Payouts to arts groups may be determined by the overall capital value of a foundation’s portfolio over a rolling two- to three-year period. If a market downturn reduces the portfolio’s value, Morton says, the amount of grants will suffer.

Alternatively, the foundation might be set up to pay out a certain percentage of its annual income, a figure that is likely to be less volatile than the value of the overall portfolio, assuming many of the companies in the portfolio don’t cut their dividends. “In this situation,” says Morton, “the recipient of the monies might be in a better position.”

@page_break@Morton’s expertise is important, particularly in times of slumping markets. The biggest concern of arts organizations these days is the harsh impact of the global economic woes on the foundations on which they rely for funding.

Indeed, fundraising can be tough during the best of times, but during a market downturn and recession, when individuals and corporations are cutting back, fundraising gets even tougher. Lewis has just taken on the challenging task of co-chairman of the development committee of the TSO board, which oversees the TSO’s fundraising efforts.

“It will be a multi-year strategy,” Lewis says, “given the current economic times. We’re at the very early stages.”

BMO’s Ménard, who has sat on the board of the MSO for about three years, also acknowledges the obstacles facing those raising funds for arts organizations during an economic contraction.

“Most symphonies are going to be challenged to meet budget expectations,” he says. “All cultural institutions are going to be challenged. It’s a huge subject of concern in the non-profit world right now.”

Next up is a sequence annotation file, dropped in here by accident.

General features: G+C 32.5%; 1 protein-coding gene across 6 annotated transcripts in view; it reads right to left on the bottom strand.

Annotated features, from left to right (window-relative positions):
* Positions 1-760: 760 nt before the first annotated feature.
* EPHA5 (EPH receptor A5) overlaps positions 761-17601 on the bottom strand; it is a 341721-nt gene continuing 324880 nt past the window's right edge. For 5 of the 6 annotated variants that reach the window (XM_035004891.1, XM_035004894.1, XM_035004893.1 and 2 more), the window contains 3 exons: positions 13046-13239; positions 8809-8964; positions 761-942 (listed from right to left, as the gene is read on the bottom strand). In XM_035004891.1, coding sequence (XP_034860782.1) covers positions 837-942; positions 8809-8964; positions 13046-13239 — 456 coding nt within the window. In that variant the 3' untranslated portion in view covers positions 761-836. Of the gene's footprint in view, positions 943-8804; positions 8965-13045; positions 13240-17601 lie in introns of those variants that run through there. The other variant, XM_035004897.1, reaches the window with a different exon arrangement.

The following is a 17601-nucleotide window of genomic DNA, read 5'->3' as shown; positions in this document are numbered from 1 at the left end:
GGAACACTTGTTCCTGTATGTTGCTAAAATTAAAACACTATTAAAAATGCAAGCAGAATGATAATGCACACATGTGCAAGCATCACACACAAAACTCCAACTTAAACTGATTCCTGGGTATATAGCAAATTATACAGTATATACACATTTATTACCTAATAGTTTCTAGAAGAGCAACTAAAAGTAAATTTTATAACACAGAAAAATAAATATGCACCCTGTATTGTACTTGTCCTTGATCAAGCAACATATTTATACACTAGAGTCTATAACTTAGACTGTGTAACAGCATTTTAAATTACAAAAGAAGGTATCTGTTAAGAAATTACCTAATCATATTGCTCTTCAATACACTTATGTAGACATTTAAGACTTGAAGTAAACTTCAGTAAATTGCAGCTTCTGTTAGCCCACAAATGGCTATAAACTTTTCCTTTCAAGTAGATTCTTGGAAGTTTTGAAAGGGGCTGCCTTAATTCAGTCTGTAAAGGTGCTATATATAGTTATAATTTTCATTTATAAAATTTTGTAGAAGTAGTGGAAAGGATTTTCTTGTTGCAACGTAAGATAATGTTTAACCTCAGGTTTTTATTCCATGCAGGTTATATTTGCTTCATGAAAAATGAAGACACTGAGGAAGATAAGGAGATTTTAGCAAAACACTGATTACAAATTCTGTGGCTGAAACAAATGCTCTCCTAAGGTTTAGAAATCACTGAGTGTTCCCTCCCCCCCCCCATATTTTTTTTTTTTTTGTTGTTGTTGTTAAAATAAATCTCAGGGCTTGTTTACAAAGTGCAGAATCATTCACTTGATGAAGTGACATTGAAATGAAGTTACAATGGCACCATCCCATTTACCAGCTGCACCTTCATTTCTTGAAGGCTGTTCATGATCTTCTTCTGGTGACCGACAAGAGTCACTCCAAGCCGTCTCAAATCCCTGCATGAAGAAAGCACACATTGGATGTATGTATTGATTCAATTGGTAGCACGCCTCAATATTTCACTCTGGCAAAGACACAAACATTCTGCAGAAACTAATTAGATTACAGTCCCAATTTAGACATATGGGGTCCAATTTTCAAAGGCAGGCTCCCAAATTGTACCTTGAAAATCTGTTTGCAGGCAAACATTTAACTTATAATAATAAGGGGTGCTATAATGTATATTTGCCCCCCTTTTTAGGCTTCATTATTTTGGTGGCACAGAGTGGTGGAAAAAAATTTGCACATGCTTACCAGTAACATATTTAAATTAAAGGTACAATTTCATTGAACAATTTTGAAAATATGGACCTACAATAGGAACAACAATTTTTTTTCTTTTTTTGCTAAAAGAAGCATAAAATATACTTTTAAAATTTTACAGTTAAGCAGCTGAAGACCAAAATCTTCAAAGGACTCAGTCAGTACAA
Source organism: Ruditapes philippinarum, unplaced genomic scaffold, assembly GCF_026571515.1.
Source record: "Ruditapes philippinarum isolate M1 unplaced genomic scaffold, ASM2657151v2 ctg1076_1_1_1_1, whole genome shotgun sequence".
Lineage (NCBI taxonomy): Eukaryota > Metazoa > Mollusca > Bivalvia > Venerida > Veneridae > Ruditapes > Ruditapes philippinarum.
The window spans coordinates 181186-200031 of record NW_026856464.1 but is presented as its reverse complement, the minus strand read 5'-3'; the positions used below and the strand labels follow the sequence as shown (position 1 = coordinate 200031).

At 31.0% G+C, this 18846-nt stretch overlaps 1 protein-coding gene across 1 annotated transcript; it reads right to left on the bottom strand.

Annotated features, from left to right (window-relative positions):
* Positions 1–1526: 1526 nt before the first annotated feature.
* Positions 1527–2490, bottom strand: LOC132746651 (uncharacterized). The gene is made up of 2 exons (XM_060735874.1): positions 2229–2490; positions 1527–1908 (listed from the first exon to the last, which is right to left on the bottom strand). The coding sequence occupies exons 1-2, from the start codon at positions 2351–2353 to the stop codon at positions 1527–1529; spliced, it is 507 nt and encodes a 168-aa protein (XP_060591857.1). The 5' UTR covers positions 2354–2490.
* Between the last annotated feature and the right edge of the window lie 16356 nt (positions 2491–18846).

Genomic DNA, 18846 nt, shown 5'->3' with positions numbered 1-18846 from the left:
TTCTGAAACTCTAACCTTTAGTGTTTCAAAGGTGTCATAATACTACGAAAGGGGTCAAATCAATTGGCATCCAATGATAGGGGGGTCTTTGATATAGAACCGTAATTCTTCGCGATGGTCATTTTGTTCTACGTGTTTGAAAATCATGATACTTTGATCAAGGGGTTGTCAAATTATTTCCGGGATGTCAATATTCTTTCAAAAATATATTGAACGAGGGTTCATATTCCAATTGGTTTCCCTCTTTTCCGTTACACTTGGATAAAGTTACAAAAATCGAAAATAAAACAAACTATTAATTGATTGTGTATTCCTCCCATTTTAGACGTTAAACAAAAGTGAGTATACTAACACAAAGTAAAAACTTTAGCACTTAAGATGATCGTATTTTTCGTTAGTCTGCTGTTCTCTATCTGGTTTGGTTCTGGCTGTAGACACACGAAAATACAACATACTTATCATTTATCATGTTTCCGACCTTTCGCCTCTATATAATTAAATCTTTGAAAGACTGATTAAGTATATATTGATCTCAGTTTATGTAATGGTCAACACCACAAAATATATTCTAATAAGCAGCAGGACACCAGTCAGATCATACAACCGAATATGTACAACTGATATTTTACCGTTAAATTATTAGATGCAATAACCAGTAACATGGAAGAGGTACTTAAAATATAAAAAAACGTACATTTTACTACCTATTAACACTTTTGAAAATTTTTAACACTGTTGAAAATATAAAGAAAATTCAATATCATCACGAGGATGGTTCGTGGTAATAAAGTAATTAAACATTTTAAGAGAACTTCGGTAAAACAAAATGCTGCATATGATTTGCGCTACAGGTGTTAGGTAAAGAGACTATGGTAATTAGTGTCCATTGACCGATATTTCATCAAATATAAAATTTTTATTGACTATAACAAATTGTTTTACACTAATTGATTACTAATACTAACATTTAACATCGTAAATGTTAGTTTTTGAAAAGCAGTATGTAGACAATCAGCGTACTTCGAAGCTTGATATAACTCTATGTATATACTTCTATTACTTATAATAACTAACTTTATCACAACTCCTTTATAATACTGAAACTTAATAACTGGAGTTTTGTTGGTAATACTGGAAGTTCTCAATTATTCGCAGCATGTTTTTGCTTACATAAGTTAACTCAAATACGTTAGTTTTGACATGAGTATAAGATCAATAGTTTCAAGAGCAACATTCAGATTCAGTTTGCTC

What is easy, when it comes to money, for Ménard in his role as MSO treasurer is the actual logistics of looking after the MSO’s books.

“Orchestras aren’t very complicated businesses,” he says. “There aren’t very many moving parts.”

Most costs are fixed (musician salaries, for instance), and one variable is always certain: revenue from ticket sales never cover actual expenses. Thus, every symphony has a “structural deficit,” Ménard says: “They only way they survive is because they have significant endowments.”

So, as a finance expert, Ménard’s duties extend beyond signing cheques; he must also work his industry contacts and network to raise cash.

“The tougher task is to make ends meet,” he notes. “The reason boards are there is to reach out to the community and use the influence of the directors to help the cause they happen to be serving.”

In Ménard’s case, he is serving a cause rooted in BMO’s history. William Mulholland, who served as CEO of BMO from 1979 to 1989, was a classical music aficionado who decided BMO should become a sponsor of an orchestra, says Ménard. Mulholland loved the orchestra so much he even travelled to concerts in Europe when it toured under its former conduc-tor, Charles Dutoit.

Mulholland also started the tradition of an annual December holiday season concert for BMO employees in old Montreal in the Notre Dame Basilica, located across the street from Montreal’s first bank branch, the 1817 BMO building on the Place d’Armes. Says Ménard: “To this day, we still do it.”

Ménard admits he is still absorbing the art form of classical music. “I continue to see myself as somewhat of a neophyte,” he says. “I’m still learning.” IE